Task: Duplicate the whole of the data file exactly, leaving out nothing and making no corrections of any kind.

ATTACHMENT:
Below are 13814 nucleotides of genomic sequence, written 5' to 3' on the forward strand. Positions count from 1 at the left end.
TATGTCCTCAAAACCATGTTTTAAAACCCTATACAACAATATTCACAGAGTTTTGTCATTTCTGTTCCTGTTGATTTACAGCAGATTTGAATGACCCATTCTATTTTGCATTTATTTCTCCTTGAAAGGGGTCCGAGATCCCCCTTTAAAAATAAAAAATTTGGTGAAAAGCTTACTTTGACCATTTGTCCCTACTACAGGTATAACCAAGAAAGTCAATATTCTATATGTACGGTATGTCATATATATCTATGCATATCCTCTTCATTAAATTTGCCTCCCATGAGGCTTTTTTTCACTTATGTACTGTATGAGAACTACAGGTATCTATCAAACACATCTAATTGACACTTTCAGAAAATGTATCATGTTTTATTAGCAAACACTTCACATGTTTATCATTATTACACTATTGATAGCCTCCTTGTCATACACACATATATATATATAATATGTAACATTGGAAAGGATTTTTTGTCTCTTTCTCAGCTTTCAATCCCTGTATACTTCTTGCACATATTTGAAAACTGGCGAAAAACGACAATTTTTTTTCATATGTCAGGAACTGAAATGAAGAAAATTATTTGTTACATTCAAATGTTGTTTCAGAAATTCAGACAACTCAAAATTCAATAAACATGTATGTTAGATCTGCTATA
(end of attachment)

Below are 13814 nucleotides of genomic sequence, written 5' to 3' on the forward strand. Positions count from 1 at the left end.
TATGTCCTCAAAACCATGTTTTAAAACCCTATACAACAATATTCACAGAGTTTTGTCATTTCTGTTCCTGTTGATTTACAGCAGATTTGAATGACCCATTCTATTTTGCATTTATTTCTCCTTGAAAGGGGTCCGAGATCCCCCTTTAAAAATAAAAAATTTGGTGAAAAGCTTACTTTGACCATTTGTCCCTACTACAGGTATAACCAAGAAAGTCAATATTCTATATGTACGGTATGTCATATATATCTATGCATATCCTCTTCATTAAATTTGCCTCCCATGAGGCTTTTTTTCACTTATGTACTGTATGAGAACTACAGGTATCTATCAAACACATCTAATTGACACTTTCAGAAAATGTATCATGTTTTATTAGCAAACACTTCACATGTTTATCATTATTACACTATTGATAGCCTCCTTGTCATACACACATATATATATATAATATGTAACATTGGAAAGGATTTTTTGTCTCTTTCTCAGCTTTCAATCCCTGTATACTTCTTGCACATATTTGAAAACTGGCGAAAAACGACAATTTTTTTTCATATGTCAGGAACTGAAATGAAGAAAATTATTTGTTACATTCAAATGTTGTTTCAGAAATTCAGACAACTCAAAATTCAATAAACATGTATGTTAGATCTGCTATA